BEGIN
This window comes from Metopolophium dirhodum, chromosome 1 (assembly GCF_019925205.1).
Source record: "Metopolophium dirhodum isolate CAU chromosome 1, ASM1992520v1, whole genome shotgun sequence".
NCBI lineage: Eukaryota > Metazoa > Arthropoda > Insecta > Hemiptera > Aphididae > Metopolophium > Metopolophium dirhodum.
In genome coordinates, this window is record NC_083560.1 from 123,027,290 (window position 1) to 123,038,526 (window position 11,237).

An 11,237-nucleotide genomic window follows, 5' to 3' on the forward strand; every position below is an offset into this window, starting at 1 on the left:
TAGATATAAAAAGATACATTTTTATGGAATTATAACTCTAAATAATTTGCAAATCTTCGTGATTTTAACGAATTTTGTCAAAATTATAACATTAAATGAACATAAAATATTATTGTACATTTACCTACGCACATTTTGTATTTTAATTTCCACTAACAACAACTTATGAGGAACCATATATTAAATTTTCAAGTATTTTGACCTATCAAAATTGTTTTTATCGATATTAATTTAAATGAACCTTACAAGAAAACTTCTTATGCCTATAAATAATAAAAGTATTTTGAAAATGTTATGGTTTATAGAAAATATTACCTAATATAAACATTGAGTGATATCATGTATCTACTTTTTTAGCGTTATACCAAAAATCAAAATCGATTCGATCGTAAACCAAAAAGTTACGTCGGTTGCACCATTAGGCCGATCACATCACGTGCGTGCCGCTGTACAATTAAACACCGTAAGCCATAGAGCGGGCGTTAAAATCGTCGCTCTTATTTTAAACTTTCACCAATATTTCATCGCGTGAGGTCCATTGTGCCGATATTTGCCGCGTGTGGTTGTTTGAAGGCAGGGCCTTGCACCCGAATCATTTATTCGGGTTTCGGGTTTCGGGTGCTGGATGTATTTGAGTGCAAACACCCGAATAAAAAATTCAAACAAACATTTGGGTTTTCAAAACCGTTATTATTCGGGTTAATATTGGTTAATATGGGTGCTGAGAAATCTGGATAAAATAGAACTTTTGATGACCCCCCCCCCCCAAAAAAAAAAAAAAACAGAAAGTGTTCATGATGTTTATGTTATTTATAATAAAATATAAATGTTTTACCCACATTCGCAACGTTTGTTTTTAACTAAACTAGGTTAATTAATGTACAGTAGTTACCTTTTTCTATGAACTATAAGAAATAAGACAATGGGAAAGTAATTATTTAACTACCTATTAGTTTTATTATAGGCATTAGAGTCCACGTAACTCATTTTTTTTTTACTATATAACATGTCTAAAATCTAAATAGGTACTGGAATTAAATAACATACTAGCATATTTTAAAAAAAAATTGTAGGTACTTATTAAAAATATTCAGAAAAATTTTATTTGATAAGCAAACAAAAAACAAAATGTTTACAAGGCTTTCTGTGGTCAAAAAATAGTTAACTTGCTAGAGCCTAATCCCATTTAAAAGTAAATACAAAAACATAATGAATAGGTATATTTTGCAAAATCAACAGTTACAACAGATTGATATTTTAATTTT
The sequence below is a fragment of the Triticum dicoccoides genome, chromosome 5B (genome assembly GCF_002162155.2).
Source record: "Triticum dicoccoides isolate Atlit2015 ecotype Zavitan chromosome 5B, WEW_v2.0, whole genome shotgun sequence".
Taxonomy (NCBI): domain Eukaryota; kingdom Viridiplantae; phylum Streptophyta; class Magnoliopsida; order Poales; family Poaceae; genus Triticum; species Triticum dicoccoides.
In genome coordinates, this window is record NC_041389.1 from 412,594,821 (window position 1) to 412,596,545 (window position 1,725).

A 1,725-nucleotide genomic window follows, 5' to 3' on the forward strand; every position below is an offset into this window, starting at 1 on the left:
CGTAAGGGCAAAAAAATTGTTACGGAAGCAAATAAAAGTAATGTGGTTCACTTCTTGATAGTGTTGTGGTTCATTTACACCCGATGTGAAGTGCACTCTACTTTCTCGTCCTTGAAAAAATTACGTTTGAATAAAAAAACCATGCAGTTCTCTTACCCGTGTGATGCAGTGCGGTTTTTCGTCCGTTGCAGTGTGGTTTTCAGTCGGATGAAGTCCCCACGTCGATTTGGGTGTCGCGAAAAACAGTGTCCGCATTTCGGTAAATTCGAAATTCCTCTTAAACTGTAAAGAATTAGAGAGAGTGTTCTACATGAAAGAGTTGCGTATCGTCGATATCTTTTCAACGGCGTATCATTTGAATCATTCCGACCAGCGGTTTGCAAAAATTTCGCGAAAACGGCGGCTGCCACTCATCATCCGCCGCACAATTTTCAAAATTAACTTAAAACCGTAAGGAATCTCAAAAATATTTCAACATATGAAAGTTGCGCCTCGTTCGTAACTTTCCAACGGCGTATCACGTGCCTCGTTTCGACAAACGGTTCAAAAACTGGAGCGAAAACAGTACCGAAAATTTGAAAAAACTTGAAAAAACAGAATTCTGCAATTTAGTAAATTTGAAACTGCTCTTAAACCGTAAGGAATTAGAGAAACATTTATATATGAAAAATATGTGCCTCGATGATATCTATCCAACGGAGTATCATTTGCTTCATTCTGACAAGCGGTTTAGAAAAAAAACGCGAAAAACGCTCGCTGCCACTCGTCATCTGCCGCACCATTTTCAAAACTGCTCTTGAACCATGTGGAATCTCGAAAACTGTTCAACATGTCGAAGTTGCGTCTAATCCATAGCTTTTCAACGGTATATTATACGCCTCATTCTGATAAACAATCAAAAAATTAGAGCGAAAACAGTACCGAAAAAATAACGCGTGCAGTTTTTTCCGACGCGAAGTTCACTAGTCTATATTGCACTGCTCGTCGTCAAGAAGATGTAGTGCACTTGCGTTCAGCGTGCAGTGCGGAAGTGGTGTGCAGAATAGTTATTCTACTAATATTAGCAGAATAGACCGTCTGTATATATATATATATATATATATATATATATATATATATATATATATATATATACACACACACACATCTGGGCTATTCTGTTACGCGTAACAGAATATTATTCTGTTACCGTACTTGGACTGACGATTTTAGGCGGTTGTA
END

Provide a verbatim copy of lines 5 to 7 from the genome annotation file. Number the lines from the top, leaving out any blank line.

An 11,237-nucleotide genomic window follows, 5' to 3' on the forward strand; every position below is an offset into this window, starting at 1 on the left:
TAGATATAAAAAGATACATTTTTATGGAATTATAACTCTAAATAATTTGCAAATCTTCGTGATTTTAACGAATTTTGTCAAAATTATAACATTAAATGAACATAAAATATTATTGTACATTTACCTACGCACATTTTGTATTTTAATTTCCACTAACAACAACTTATGAGGAACCATATATTAAATTTTCAAGTATTTTGACCTATCAAAATTGTTTTTATCGATATTAATTTAAATGAACCTTACAAGAAAACTTCTTATGCCTATAAATAATAAAAGTATTTTGAAAATGTTATGGTTTATAGAAAATATTACCTAATATAAACATTGAGTGATATCATGTATCTACTTTTTTAGCGTTATACCAAAAATCAAAATCGATTCGATCGTAAACCAAAAAGTTACGTCGGTTGCACCATTAGGCCGATCACATCACGTGCGTGCCGCTGTACAATTAAACACCGTAAGCCATAGAGCGGGCGTTAAAATCGTCGCTCTTATTTTAAACTTTCACCAATATTTCATCGCGTGAGGTCCATTGTGCCGATATTTGCCGCGTGTGGTTGTTTGAAGGCAGGGCCTTGCACCCGAATCATTTATTCGGGTTTCGGGTTTCGGGTGCTGGATGTATTTGAGTGCAAACACCCGAATAAAAAATTCAAACAAACATTTGGGTTTTCAAAACCGTTATTATTCGGGTTAATATTGGTTAATATGGGTGCTGAGAAATCTGGATAAAATAGAACTTTTGATGACCCCCCCCCCCCAAAAAAAAAAAAAAACAGAAAGTGTTCATGATGTTTATGTTATTTATAATAAAATATAAATGTTTTACCCACATTCGCAACGTTTGTTTTTAACTAAACTAGGTTAATTAATGTACAGTAGTTACCTTTTTCTATGAACTATAAGAAATAAGACAATGGGAAAGTAATTATTTAACTACCTATTAGTTTTATTATAGGCATTAGAGTCCACGTAACTCATTTTTTTTTTACTATATAACATGTCTAAAATCTAAATAGGTACTGGAATTAAATAACATACTAGCATATTTTAAAAAAAAATTGTAGGTACTTATTAAAAATATTCAGAAAAATTTTATTTGATAAGCAAACAAAAAACAAAATGTTTACAAGGCTTTCTGTGGTCAAAAAATAGTTAACTTGCTAGAGCCTAATCCCATTTAAAAGTAAATACAAAAACATAATGAATAGGTATATTTTGCAAAATCAACAGTTACAACAGATTGATATTTTAATTTT
The sequence below is a fragment of the Triticum dicoccoides genome, chromosome 5B (genome assembly GCF_002162155.2).